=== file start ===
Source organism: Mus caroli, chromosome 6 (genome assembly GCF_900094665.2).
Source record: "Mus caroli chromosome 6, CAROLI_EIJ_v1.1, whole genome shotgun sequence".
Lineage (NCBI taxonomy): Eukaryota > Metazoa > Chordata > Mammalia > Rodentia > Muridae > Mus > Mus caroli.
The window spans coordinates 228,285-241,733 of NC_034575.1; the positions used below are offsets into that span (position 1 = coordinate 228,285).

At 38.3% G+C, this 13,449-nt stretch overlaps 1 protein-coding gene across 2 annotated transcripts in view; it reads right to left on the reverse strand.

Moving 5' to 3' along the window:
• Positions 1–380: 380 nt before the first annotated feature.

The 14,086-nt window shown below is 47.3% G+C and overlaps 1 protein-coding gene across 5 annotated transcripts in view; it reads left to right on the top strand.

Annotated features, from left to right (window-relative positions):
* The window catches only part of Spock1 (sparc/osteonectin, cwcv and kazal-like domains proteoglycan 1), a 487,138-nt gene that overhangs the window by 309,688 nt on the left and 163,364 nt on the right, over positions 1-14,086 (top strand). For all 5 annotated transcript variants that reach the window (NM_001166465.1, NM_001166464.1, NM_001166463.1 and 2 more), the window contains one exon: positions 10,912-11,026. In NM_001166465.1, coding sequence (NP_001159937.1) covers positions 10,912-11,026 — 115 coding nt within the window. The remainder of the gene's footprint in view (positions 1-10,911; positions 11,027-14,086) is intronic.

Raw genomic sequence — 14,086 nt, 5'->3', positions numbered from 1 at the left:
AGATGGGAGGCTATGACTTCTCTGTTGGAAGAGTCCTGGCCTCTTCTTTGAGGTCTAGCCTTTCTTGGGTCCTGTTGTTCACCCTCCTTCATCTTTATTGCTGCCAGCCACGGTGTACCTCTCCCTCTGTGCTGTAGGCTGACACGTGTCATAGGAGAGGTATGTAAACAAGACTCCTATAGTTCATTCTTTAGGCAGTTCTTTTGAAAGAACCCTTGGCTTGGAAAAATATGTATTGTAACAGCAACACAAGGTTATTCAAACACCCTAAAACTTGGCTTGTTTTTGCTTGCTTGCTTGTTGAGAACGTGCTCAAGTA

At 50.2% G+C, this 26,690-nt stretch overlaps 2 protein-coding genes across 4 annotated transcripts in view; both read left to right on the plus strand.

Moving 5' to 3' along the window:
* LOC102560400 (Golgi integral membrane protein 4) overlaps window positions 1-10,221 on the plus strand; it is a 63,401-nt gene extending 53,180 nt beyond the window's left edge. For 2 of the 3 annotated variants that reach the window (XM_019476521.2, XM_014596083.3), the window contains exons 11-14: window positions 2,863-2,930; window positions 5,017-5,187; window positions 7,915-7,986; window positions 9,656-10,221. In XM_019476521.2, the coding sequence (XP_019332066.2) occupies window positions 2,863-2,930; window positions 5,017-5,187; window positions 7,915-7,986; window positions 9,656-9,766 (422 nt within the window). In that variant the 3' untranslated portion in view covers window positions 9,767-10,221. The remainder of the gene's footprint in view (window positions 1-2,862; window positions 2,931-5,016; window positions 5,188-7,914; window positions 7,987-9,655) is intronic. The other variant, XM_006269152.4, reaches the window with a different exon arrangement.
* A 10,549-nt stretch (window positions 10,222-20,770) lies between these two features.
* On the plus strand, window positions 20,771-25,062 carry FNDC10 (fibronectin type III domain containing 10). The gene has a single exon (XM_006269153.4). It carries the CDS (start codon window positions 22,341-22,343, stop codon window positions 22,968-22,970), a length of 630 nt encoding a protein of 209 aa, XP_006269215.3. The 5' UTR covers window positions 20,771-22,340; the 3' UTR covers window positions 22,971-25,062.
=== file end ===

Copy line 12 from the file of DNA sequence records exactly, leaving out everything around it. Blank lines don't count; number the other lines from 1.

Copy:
AGATGGGAGGCTATGACTTCTCTGTTGGAAGAGTCCTGGCCTCTTCTTTGAGGTCTAGCCTTTCTTGGGTCCTGTTGTTCACCCTCCTTCATCTTTATTGCTGCCAGCCACGGTGTACCTCTCCCTCTGTGCTGTAGGCTGACACGTGTCATAGGAGAGGTATGTAAACAAGACTCCTATAGTTCATTCTTTAGGCAGTTCTTTTGAAAGAACCCTTGGCTTGGAAAAATATGTATTGTAACAGCAACACAAGGTTATTCAAACACCCTAAAACTTGGCTTGTTTTTGCTTGCTTGCTTGTTGAGAACGTGCTCAAGTA